Sales

How to gauge whether a consumer can afford your service?

Clay Nichols Helping other startups grow after launching 2 successful startups.

Last updated on July 16th, 2020

I typically spend 30 minutes giving a tour of our speech therapy software. They almost always signup unless they simply cant't afford it. And a fair number of folks out assume speech therapy of any sort is free b/c healthcare for seniors is generally free.


Any suggestions of how to diplomatically find out whether they can afford it? ($25 to $60/month).


I currently ask whether they are seeing a speech therapist. That tells me that they are at least putting in sweat equity and possibly paying a copayment.


Update:


  1. This is a B2C product. Often sold to retirees who have had a stroke.
  2. We have a questionaire and video demo. So they select what they need, they see videos on those needs.
  3. I can tell who will benefit from the product. I cannot tell who is on a fixed income living. Doesn't matter how much it benefits them if they have zero disposable income. I've had customers cry when they realize it's not free. (Many assume, understandably, that it's free because healthcare is free for them).
  4. I do not mention price because as soon as I do, they tend to think ONLY about price. As soon as I mention price, I become a Salesman in their eyes.






Paul Garcia marketing exec & business advisor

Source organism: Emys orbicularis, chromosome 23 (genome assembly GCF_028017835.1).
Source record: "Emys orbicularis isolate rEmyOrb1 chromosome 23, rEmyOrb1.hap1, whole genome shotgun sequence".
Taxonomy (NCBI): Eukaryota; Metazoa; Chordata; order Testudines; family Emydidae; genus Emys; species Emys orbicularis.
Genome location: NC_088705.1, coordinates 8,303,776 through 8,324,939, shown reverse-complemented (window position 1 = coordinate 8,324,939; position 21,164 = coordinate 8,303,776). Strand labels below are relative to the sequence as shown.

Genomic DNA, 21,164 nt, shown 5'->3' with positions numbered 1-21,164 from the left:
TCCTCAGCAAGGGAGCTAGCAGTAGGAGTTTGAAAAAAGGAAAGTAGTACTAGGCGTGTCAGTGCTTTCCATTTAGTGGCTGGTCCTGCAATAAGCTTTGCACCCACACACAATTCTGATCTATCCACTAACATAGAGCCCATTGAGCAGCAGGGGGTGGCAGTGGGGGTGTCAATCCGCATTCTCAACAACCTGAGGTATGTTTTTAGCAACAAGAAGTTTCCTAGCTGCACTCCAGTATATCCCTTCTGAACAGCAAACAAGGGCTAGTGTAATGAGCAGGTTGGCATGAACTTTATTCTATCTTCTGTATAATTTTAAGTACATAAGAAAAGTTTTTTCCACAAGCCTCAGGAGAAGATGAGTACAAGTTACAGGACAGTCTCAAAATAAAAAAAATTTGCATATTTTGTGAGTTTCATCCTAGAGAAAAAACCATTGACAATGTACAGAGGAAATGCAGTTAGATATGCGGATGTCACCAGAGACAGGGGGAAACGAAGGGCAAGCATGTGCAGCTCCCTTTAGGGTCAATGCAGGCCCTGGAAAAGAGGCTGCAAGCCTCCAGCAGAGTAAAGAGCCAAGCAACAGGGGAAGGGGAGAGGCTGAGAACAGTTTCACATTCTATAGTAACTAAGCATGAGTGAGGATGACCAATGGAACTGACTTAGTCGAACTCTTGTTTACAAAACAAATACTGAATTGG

July 1st, 2020

This is a numbers exercise all around. You need to take some time to calculate the customer acquisition cost and lifetime value of customers. My guess is that you're offering a product demonstration much too early in the sales process.


Consider what capacity you are losing by offering demos to unqualified prospects. What else could you do to improve your business in the time spent talking to unqualified customers?


Can you create a digital product tour or video that both showcases the benefits, explains the value, and addresses the common objections for future customers? Why are you not upfront about pricing before speaking to prospects? How can you help them calculate the return on investment, or methods by which the software can be made affordable?


Maybe you need some screening questions that prospects can use to determine if your software is right for them, or what it will cost based on answers they give.


Like all products your software needs to clearly communicate its value. I don't think you're having trouble demonstrating value. I suspect you're just feeling the burden of handling unqualified leads by not having an appropriate qualification method in place before they can get a demonstration.


Beyond the automated product tour, some kind of pricing tool will probably be helpful. If you do have a range of prices, just be up front about what they get for what price, and talk about how they can use HSA for FSA money (if they can) or insurance or whatever considerations may be involved, as part of the pricing discussion they can explore before they get on the phone with you.


Good luck!